Greg Buppert, senior attorney for the Southern Environmental Law Center's Virginia office, has expressed concerns: "That process does not involve site-specific analyses and we have no confidence that the corps' permit will be sufficient for such a complex project across the state's steepest mountains."

Dominion is also used to getting its way with state legislators in Virginia. State politicians in Virginia and North Carolina "who have been publicly vocal about their support for the pipeline have been some of the biggest recipients of donations from its corporate backers," argued the report.

General Assembly leaders alone have received nearly $400,000 since 2007 from the company. Some of this money is redistributed by the leadership to less powerful elected officials, ensuring compliance with Dominion's agenda down the chain of command.

Five leading state representatives from Virginia, along with eleven elected officials from West Virginia and North Carolina who co-signed a letter to FERC declaring their support for the Atlantic Coast Pipeline, "rank among the highest recipients of donations from Dominion over the past decade."

Ultimately, when it comes to state authority over pipeline permits, the buck stops with the state's chief executive—currently McAuliffe—to ensure a fair and thorough review process that's free of polluter influence.

McAuliffe was recently labelled a climate hypocrite after announcing he was moving forward on the Paris agreement principles, but at the same time being a vociferous supporter of offshore drilling and fracked gas pipelines in Virginia.

As Oil Change International's own analysis has shown, the Atlantic Coast Pipeline alone would cause as much greenhouse gas pollution per year as 20 coal-fired power plants.

Chesapeake Climate Action Network director Mike Tidwell, argues: "It is, frankly, hypocrisy for the governor to support both Paris and violent drilling for oil and gas in and across the state. The best thing Gov. McAuliffe could do to support Paris and oppose Trump is to drop his tragic support for offshore oil drilling and for the Mountain Valley and Atlantic Coast Pipelines for fracked gas."

If you look up the word "Dominion" in the dictionary you will see the word derives from the Medieval Latin word "dominium" or "dominus" which means "lord or master." And true to its name, Dominion Energy certainly seems to be master of Virginia, no matter the cost to communities and the environment.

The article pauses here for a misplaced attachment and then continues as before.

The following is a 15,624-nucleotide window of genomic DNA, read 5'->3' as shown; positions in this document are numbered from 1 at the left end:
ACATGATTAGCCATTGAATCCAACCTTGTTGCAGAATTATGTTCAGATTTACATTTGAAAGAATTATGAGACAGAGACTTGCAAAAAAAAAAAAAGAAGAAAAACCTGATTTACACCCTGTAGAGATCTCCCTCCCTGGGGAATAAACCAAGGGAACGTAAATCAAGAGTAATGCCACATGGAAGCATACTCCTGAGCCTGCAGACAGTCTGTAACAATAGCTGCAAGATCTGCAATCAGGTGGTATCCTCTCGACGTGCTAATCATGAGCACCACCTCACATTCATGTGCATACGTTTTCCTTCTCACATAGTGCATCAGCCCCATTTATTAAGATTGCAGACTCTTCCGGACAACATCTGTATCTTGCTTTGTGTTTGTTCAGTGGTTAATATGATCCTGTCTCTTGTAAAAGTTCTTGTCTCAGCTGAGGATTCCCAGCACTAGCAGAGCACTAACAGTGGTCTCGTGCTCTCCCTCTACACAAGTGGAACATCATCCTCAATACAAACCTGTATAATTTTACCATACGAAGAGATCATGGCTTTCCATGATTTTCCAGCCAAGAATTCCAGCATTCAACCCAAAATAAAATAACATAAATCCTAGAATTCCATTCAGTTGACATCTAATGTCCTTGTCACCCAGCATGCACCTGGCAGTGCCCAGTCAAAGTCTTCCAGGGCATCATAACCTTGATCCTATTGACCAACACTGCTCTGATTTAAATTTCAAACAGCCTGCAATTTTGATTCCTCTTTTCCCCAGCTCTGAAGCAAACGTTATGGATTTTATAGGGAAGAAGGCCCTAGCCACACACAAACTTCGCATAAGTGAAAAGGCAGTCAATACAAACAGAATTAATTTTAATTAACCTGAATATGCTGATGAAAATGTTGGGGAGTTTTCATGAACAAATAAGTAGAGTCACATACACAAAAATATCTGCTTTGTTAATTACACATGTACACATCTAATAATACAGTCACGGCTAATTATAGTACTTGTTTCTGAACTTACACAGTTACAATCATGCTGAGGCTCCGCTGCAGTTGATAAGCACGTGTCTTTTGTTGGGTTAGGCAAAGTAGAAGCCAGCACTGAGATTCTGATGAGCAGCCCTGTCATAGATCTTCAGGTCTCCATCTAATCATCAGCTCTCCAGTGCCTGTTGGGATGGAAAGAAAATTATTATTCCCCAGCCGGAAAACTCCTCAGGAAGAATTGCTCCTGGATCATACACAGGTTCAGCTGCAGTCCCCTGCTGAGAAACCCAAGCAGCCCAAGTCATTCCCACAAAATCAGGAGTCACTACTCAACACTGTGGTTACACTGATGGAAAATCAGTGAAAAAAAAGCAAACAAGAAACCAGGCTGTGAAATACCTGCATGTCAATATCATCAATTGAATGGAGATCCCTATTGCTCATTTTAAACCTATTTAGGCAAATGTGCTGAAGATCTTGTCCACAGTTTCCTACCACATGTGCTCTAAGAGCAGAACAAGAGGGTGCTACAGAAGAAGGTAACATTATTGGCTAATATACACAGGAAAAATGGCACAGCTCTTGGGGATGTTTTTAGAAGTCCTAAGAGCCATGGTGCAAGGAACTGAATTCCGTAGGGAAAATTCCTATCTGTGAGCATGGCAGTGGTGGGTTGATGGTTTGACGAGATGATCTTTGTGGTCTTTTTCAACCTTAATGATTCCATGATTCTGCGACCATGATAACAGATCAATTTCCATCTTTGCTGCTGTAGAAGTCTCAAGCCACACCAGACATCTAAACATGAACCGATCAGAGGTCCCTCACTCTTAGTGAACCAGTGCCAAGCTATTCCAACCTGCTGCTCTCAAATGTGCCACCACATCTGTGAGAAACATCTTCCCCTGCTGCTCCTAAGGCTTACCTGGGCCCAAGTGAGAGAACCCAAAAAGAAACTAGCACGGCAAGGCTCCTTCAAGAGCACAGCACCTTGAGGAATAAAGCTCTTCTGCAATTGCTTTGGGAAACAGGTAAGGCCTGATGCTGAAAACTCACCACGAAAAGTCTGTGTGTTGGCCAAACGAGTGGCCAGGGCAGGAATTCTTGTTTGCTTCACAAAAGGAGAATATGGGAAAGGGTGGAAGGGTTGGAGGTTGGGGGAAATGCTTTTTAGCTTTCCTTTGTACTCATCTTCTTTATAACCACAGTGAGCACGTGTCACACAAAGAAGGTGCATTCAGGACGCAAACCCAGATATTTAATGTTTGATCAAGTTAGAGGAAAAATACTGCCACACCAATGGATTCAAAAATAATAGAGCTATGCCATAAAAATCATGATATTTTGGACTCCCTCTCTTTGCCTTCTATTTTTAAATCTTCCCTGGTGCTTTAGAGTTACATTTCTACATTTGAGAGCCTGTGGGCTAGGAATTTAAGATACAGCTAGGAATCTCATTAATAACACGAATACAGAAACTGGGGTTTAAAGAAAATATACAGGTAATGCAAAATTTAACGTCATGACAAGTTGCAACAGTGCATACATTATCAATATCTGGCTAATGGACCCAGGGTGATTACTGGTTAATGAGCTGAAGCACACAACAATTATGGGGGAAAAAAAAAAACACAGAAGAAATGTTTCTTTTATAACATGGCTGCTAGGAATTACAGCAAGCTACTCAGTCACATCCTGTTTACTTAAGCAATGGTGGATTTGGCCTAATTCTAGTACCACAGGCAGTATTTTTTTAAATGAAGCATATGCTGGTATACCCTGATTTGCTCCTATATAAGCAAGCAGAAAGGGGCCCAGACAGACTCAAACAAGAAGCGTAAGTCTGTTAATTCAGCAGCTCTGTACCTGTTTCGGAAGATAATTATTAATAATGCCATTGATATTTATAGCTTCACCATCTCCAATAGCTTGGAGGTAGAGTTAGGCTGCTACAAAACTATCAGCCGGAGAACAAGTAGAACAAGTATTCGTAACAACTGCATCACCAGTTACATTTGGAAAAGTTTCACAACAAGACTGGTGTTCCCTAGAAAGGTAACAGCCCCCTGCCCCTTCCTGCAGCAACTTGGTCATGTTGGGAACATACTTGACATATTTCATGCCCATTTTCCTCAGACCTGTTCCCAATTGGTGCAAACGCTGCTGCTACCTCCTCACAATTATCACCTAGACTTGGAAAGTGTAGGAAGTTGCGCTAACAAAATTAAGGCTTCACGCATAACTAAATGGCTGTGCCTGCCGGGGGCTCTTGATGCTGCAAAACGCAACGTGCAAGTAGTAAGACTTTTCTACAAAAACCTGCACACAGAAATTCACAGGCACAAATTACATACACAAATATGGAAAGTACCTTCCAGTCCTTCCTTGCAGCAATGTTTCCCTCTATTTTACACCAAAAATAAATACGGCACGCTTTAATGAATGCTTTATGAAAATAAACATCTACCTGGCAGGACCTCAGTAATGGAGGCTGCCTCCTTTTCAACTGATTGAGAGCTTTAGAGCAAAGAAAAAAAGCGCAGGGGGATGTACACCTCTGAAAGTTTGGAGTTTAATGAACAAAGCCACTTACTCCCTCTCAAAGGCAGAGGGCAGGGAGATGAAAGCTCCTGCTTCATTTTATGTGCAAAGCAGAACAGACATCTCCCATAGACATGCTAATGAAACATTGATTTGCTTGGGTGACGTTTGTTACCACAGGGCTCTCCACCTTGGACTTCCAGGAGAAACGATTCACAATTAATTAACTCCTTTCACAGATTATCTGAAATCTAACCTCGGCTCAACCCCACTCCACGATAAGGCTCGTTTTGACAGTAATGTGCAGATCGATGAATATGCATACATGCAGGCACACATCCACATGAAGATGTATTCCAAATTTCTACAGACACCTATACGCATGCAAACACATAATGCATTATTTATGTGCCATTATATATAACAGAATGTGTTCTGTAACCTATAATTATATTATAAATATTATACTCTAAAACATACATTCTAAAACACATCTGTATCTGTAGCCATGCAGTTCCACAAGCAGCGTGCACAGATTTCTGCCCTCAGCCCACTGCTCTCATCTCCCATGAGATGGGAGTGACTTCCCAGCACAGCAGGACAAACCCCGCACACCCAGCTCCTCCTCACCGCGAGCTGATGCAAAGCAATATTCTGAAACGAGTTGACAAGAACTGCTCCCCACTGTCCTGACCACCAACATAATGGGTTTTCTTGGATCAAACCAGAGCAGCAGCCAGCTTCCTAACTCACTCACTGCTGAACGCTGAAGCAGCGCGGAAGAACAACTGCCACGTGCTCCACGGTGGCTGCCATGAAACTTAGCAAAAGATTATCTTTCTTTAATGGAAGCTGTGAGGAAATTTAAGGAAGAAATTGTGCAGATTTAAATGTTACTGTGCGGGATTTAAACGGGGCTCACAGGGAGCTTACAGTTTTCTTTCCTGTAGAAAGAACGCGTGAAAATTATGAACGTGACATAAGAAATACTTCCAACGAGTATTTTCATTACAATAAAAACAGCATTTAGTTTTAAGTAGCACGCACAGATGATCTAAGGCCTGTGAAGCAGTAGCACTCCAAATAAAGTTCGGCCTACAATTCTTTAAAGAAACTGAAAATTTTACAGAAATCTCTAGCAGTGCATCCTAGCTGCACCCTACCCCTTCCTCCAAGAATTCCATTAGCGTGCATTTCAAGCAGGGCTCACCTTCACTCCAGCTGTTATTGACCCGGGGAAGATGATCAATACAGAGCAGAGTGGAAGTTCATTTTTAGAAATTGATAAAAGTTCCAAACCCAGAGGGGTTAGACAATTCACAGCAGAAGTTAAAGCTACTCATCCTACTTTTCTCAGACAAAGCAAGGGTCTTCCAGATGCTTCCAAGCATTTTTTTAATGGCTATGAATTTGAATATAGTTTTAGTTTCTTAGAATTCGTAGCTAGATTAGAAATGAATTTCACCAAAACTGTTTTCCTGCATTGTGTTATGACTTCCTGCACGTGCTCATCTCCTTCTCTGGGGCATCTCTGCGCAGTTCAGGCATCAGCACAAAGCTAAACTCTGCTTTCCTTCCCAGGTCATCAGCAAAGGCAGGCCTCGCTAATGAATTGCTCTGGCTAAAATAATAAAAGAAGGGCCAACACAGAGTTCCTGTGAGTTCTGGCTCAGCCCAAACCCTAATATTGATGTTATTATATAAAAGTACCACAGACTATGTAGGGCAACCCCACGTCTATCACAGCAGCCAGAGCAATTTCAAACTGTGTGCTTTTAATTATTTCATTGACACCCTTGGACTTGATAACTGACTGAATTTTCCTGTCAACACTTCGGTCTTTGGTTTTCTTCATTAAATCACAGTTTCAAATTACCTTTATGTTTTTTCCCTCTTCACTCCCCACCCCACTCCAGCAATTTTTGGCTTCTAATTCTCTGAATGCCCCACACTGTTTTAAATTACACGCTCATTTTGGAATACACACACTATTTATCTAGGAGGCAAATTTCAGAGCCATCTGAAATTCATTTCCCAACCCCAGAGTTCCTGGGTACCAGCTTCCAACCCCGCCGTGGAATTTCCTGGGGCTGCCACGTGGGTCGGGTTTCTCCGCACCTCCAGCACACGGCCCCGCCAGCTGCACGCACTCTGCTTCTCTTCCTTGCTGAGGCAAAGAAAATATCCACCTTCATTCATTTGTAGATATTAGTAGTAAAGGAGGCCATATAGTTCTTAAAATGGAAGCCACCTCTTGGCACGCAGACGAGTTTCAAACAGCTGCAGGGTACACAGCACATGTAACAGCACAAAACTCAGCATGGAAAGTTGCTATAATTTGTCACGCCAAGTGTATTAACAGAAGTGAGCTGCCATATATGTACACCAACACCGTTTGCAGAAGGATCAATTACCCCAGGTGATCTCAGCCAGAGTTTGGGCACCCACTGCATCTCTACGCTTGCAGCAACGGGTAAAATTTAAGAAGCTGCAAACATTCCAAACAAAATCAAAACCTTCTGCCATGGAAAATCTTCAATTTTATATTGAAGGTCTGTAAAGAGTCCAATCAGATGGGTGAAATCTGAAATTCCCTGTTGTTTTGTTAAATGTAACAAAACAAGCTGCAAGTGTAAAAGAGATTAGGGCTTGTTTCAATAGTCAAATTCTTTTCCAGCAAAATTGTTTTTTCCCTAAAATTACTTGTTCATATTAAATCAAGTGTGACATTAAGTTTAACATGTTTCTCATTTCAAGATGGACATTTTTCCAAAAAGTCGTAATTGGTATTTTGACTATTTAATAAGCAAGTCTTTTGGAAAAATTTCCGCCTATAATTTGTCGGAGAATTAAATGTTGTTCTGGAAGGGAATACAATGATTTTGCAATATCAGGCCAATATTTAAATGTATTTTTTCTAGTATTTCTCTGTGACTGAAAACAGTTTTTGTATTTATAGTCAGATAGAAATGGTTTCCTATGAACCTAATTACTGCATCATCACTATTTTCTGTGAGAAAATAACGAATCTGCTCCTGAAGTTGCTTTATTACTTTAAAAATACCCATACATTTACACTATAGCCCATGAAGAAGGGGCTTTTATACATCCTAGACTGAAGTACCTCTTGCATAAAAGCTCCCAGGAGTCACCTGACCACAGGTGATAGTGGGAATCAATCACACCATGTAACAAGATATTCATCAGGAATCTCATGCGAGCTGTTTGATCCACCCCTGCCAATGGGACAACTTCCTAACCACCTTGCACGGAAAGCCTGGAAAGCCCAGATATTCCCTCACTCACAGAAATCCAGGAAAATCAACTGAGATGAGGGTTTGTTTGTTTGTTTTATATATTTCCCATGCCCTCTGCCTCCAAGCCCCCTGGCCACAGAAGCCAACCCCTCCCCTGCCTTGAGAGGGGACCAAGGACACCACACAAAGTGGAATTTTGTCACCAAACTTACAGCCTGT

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As a growing number of states move to pass laws that would criminalize pipeline protests and hit demonstrators with years in prison, an audio recording obtained by The Intercept showed a representative of a powerful oil and gas lobbying group bragging about the industry's success in crafting anti-protest legislation behind closed doors.


Speaking during a conference in Washington, DC in June, Derrick Morgan, senior vice president for federal and regulatory affairs at the American Fuel & Petrochemical Manufacturers (AFPM), touted "model legislation" that states across the nation have passed in recent months.

AFPM represents a number of major fossil fuel giants, including Chevron, Koch Industries and ExxonMobil.

"We've seen a lot of success at the state level, particularly starting with Oklahoma in 2017," said Morgan, citing Dakota Access Pipeline protests as the motivation behind the aggressive lobbying effort. "We're up to nine states that have passed laws that are substantially close to the model policy that you have in your packet."


The audio recording comes just months after Texas Gov. Greg Abbott signed into law legislation that would punish anti-pipeline demonstrators with up to 10 years in prison, a move environmentalists condemned as a flagrant attack on free expression.

"Big Oil is hijacking our legislative system," Dallas Goldtooth of the Indigenous Environmental Network said after the Texas Senate passed the bill in May.

As The Intercept's Lee Fang reported Monday, the model legislation Morgan cited in his remarks "has been introduced in various forms in 22 states and passed in ... Texas, Louisiana, Oklahoma, Tennessee, Missouri, Indiana, Iowa, South Dakota, and North Dakota."

"The AFPM lobbyist also boasted that the template legislation has enjoyed bipartisan support," according to Fang. "In Louisiana, Democratic Gov. John Bel Edwards signed the version of the bill there, which is being challenged by the Center for Constitutional Rights. Even in Illinois, Morgan noted, 'We almost got that across the finish line in a very Democratic-dominated legislature.' The bill did not pass as it got pushed aside over time constraints at the end of the legislative session."

Reposted with permission from our media associate Common Dreams.